March 5 Capitol Report

March 5, 2021

Budget Hearings, G.O. Bond and bills of interest 

Today is the 46th day of the Legislative session. While Thursday marked the mid-point of the regular session, a great deal of work lies ahead for lawmakers. Alaska Statute calls for a 90-day regular legislative session, but the Constitution of the State of Alaska provides for a 120-day session. Lawmakers have often fallen back on the 120-day session for completing their work.

University House Budget Subcommittee Convenes

UA Interim President Pat Pitney presented to the university’s House Finance Subcommittee today. Lawmakers convened as a committee of the whole chaired by Representative Adam Wool (D-Fairbanks) to hear an overview of UA’s FY 22 Operating Budget. The President briefed lawmakers on UA’s strategic goals and legislative priorities, and talked about the important role the university has in the state’s economy. Consideration of the Operating Budget will continue for the next several weeks as the subcommittee process continues. Next Friday, March 12, the subcommittee will hear a presentation on university research, as well as information about UA’s community campus system. You can view the House Finance Subcommittee hearing here.

G.O. Bond Hearings

Next week, the Senate Transportation Committee will continue its review of Governor Dunleavy’s G.O. Infrastructure Bond package (SB 74). If enacted by the Legislature and approved by voters following the 2021 legislative session, more than $356 million in bonds would be issued to improve transportation, education, recreation, and communications systems throughout the state. SB 74 includes $29 million for targeted maintenance projects at university facilities. Thank you to Cameron Wohlford, Christopher McConnell and Nathan Leigh for their continued work to help senators understand these important and needed improvements.

Senate Education to Hear UA-Related Bills

Next Monday, the Senate Education Committee will hear two bills of interest to the University of Alaska. Senate Bill 32 expands UA’s existing middle college programs to every school district in Alaska. Middle colleges provide high school students the opportunity to take classes from the University of Alaska, earning both high school and college credit. UA currently operates voluntary middle college programs in partnership with schools in Anchorage, Fairbanks, Kenai Peninsula College and Mat-Su. The committee also will hear Senate Bill 36, which establishes a reporting requirement on the subject of UA systemwide accreditation in state law, and calls for the university to present reports to the legislature semi-annually.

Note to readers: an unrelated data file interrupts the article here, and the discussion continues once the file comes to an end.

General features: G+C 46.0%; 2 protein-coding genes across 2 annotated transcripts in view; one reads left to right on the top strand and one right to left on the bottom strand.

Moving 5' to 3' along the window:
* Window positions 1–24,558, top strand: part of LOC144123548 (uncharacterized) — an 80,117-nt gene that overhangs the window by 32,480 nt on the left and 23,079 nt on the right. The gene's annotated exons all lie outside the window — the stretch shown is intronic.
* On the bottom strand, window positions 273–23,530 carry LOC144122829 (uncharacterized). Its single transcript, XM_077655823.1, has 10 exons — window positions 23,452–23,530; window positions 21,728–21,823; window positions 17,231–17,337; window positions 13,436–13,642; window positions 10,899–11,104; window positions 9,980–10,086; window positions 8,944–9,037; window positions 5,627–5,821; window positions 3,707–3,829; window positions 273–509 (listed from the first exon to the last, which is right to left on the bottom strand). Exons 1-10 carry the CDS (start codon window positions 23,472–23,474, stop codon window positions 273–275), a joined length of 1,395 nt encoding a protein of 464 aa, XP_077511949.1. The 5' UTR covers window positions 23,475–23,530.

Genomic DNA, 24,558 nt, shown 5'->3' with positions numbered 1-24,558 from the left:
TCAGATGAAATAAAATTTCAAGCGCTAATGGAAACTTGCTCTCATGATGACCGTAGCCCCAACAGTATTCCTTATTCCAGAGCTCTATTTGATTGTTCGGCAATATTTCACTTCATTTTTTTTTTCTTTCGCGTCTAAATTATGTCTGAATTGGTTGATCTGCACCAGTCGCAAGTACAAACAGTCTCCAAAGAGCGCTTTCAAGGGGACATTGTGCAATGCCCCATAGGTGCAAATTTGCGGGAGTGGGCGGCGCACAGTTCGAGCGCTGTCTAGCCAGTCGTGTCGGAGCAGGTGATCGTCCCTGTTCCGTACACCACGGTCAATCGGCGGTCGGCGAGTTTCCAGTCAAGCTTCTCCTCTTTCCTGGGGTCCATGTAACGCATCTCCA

Passing of Alaska Leaders

Alaska lost three respected leaders this week with the passing of Mike Bradner, Pat Carney and John Sackett, all of whom served in the Legislature.

Mike Bradner represented Fairbanks in the House for a decade, including serving a term as speaker. His tenure in the Legislature included highlights such as creation of the Alaska Permanent Fund, municipal revenue sharing, and the state’s petroleum tax. An alumnus of the University of Alaska, Bradner was a journalist for the Fairbanks Daily News-Miner. After retiring from elected office, he became a Capitol fixture as author of the subscription newsletter Legislative Digest and Alaska Economic Report with his brother Tim Bradner. The two also hosted interviews with legislators and policymakers on Gavel Alaska’s program Capitol Views. His outgoing presence in the Capitol will be missed.

Pat Carney served in the Legislature in the early 80’s and 90’s representing the Mat-Su Valley. A dairy farmer and UA alumnus, he was well respected in the Capitol and known for having a great deal of integrity and a lot of class.

John Sackett’s lifetime of service to Alaska spanned decades. At age 21 in 1966, Sackett became the youngest person ever elected to the Alaska Legislature. He spent 18 of the next 20 years representing rural Alaska in the Capitol in both the House and Senate. Sackett also was the youngest person elected President of the Tanana Chiefs Conference. As a UAF student, Sackett recalled a day when he skipped a class and went to listen to a discussion about the land claims issue. His advocacy and leadership helped further passage of the Alaska Native Claims Settlement Act. He was the founding president of Doyon Ltd, and served on the UA Board of Regents. The university presented Sackett with an honorary doctorate in 2013, and Sackett Hall at UAF’s Kuskokwim Campus is named to celebrate his legacy. 

Did You Know?

Alaska’s Capitol Building does not have a dome like many traditional state capitols. When constructed in 1931 it served as the territorial federal building for Alaska, housing courtrooms, a post office, and a museum. Twenty eight years later, the building was gifted to the new State of Alaska and it has served as the seat of state government ever since.